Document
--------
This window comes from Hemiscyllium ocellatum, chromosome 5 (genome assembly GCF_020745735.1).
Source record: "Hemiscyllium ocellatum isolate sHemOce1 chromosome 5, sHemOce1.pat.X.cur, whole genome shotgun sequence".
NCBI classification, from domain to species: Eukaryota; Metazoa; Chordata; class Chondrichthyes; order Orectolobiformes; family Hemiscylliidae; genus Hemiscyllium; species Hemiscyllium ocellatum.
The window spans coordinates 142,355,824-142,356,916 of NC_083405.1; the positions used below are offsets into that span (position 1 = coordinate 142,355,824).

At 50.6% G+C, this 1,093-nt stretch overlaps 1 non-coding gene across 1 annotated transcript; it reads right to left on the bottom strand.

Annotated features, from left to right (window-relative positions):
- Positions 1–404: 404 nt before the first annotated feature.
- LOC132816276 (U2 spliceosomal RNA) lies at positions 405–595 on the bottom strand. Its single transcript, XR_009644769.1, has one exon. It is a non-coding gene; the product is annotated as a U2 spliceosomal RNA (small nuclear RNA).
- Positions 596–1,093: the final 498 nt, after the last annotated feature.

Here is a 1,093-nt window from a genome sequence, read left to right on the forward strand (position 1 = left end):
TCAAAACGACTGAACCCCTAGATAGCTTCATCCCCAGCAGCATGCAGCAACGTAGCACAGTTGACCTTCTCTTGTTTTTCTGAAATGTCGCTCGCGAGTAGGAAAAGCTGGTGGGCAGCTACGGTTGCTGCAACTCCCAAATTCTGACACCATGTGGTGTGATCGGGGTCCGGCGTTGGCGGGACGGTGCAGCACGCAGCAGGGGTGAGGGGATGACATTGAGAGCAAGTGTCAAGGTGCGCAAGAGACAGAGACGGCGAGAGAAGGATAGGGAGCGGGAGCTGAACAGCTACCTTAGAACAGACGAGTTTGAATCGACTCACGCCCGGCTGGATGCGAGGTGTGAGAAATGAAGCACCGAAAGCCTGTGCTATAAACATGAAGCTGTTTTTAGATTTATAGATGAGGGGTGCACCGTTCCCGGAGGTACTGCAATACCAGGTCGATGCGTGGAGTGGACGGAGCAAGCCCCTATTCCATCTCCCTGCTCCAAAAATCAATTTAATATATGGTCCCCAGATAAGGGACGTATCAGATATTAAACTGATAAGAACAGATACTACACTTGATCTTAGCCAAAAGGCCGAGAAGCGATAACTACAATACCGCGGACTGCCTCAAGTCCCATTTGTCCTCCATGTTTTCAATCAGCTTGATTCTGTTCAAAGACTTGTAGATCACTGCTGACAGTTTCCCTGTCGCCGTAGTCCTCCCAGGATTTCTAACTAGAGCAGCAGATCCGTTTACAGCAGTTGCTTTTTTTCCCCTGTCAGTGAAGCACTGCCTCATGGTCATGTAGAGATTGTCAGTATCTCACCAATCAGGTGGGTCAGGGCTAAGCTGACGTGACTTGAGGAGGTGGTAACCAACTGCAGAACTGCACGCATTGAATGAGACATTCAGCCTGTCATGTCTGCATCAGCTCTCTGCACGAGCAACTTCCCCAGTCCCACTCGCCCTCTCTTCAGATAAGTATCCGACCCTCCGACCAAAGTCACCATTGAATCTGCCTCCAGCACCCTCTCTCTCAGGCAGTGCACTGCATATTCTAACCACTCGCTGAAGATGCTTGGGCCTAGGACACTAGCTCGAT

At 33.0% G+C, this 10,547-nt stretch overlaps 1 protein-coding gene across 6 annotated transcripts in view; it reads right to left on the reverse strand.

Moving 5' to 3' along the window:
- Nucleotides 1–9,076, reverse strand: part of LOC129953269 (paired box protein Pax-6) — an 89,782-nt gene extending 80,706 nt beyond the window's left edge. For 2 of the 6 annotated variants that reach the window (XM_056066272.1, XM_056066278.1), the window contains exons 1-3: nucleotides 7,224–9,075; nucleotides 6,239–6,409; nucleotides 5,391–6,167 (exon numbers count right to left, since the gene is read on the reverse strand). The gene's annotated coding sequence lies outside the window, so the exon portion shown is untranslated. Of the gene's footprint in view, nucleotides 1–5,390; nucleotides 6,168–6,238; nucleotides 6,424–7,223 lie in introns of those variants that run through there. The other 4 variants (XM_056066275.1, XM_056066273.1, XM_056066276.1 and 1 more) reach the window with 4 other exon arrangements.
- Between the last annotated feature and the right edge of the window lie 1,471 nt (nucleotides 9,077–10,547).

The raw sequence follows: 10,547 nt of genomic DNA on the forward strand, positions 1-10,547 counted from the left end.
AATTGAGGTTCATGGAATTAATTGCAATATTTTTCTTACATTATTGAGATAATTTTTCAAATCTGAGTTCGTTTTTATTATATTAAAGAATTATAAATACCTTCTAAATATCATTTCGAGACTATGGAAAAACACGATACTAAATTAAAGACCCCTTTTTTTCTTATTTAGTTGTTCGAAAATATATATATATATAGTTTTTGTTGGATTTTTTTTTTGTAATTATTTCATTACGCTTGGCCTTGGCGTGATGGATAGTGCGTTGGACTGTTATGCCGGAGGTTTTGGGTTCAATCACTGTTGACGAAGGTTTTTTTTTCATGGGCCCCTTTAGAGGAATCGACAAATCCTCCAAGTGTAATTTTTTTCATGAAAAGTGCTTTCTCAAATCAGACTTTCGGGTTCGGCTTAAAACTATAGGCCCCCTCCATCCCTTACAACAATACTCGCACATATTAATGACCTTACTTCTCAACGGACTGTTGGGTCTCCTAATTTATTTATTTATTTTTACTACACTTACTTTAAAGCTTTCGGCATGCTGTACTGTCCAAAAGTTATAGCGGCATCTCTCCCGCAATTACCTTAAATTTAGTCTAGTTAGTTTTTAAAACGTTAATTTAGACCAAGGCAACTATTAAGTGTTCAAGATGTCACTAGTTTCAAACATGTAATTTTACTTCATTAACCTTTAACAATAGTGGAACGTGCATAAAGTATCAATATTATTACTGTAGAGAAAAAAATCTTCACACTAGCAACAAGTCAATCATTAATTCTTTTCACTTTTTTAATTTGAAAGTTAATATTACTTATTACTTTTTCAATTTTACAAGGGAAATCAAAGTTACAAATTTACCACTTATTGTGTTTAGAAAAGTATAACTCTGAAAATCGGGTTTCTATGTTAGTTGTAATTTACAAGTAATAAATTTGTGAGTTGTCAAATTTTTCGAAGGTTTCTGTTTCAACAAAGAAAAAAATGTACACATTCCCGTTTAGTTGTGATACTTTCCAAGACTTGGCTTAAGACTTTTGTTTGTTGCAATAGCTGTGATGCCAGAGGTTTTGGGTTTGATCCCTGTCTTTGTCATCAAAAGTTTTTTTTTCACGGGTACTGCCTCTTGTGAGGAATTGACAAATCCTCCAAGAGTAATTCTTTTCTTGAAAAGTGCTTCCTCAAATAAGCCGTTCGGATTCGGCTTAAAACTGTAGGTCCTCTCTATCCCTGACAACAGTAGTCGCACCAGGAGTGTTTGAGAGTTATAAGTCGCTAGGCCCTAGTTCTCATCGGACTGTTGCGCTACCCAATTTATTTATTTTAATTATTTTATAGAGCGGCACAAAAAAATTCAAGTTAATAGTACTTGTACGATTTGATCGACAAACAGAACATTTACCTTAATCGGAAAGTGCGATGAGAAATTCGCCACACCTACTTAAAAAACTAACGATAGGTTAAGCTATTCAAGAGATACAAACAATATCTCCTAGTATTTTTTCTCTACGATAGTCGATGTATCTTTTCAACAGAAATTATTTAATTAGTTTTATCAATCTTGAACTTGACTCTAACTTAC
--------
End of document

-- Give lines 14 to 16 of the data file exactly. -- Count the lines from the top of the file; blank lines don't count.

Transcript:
- Nucleotides 1–9,076, reverse strand: part of LOC129953269 (paired box protein Pax-6) — an 89,782-nt gene extending 80,706 nt beyond the window's left edge. For 2 of the 6 annotated variants that reach the window (XM_056066272.1, XM_056066278.1), the window contains exons 1-3: nucleotides 7,224–9,075; nucleotides 6,239–6,409; nucleotides 5,391–6,167 (exon numbers count right to left, since the gene is read on the reverse strand). The gene's annotated coding sequence lies outside the window, so the exon portion shown is untranslated. Of the gene's footprint in view, nucleotides 1–5,390; nucleotides 6,168–6,238; nucleotides 6,424–7,223 lie in introns of those variants that run through there. The other 4 variants (XM_056066275.1, XM_056066273.1, XM_056066276.1 and 1 more) reach the window with 4 other exon arrangements.
- Between the last annotated feature and the right edge of the window lie 1,471 nt (nucleotides 9,077–10,547).

The raw sequence follows: 10,547 nt of genomic DNA on the forward strand, positions 1-10,547 counted from the left end.